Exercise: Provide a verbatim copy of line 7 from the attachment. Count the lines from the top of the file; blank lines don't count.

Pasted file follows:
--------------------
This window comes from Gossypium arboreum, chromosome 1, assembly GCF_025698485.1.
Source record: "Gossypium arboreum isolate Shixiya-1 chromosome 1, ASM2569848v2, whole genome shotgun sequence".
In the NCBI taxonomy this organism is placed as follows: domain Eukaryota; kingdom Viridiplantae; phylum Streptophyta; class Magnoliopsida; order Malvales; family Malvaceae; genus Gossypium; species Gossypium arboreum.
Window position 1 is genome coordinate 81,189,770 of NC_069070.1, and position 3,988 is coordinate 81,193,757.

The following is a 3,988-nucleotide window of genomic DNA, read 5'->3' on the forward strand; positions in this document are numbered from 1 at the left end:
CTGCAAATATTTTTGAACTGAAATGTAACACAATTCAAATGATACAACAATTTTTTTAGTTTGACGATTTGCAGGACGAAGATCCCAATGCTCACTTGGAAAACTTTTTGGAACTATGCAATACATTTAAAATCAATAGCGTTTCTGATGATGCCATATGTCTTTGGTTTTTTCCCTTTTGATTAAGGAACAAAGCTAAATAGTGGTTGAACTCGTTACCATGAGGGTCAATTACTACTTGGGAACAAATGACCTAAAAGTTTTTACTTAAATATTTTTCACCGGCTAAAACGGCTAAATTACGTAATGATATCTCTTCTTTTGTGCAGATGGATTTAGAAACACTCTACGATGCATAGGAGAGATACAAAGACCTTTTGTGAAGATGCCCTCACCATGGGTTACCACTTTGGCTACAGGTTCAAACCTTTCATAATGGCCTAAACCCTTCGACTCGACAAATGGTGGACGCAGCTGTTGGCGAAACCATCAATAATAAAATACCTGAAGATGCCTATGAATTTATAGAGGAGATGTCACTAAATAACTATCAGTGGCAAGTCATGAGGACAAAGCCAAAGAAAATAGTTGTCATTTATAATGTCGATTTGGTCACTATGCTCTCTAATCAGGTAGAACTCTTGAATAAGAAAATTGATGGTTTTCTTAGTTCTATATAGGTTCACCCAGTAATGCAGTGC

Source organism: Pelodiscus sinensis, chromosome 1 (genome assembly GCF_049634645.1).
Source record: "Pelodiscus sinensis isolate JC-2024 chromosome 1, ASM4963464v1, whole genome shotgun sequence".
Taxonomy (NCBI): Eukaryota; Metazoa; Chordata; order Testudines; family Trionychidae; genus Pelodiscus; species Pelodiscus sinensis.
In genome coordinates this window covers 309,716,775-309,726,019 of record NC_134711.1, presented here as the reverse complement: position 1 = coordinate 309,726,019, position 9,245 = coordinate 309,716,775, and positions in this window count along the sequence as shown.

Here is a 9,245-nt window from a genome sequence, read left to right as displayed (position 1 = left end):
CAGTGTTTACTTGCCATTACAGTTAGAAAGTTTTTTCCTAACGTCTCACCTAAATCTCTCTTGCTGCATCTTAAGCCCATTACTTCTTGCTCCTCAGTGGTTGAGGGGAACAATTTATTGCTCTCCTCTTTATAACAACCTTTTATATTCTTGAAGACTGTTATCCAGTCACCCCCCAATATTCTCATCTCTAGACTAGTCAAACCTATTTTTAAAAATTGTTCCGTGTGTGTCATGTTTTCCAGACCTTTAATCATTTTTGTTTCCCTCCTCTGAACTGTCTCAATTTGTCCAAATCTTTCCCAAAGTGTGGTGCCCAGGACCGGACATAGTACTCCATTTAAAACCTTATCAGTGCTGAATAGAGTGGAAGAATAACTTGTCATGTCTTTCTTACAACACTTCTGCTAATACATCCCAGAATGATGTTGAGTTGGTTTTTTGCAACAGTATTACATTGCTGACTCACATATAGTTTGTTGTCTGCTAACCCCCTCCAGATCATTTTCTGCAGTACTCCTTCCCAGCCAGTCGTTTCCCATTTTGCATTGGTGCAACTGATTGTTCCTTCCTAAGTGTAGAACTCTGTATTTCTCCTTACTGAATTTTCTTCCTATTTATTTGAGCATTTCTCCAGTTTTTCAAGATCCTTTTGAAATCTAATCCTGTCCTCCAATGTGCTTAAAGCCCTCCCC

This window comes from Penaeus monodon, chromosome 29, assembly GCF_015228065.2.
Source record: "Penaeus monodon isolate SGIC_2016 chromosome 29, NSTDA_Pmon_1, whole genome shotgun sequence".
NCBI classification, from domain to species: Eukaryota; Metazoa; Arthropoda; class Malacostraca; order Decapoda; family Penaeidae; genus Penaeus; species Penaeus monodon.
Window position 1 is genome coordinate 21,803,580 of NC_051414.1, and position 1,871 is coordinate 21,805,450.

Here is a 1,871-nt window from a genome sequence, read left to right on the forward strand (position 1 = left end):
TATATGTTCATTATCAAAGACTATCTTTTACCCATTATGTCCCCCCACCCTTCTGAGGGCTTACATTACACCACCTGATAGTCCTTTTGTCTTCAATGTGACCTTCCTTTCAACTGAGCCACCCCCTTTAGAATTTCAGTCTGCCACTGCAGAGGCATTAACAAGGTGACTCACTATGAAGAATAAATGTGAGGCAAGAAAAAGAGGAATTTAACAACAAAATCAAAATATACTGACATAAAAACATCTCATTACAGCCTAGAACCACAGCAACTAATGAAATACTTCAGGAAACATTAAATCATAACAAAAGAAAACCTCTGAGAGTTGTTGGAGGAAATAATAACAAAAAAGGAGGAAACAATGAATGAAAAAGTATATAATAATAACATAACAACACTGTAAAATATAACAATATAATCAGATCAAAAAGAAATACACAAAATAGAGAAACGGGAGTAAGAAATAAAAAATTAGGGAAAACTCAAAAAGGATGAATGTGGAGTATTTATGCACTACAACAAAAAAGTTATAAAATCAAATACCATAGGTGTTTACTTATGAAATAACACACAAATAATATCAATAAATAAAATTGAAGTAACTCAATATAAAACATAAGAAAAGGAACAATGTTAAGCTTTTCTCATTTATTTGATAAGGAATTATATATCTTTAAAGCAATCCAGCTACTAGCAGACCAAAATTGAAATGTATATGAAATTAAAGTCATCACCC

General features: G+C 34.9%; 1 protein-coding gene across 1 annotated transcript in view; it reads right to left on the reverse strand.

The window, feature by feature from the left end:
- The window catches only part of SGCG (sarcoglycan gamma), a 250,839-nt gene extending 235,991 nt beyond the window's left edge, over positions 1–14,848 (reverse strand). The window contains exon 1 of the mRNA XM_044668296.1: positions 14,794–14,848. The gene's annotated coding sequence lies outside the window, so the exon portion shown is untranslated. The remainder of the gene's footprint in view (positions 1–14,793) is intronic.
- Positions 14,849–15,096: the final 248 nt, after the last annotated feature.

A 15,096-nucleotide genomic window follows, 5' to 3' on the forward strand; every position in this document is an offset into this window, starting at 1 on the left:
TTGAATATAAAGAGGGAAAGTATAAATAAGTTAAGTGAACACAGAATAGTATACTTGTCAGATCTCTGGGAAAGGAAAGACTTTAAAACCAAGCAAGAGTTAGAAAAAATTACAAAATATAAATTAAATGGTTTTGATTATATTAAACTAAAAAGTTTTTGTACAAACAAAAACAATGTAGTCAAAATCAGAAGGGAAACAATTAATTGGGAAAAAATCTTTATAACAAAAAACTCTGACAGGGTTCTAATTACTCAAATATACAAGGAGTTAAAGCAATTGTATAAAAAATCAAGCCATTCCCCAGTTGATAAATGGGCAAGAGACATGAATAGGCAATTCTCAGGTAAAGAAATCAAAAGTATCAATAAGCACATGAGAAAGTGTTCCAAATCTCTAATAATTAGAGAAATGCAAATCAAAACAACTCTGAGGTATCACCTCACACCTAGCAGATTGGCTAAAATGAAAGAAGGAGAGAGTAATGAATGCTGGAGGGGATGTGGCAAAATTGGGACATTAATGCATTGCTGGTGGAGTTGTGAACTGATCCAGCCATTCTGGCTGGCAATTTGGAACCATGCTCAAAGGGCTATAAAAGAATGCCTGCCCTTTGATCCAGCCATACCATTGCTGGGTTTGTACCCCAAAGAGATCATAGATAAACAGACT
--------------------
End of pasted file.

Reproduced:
Source organism: Pelodiscus sinensis, chromosome 1 (genome assembly GCF_049634645.1).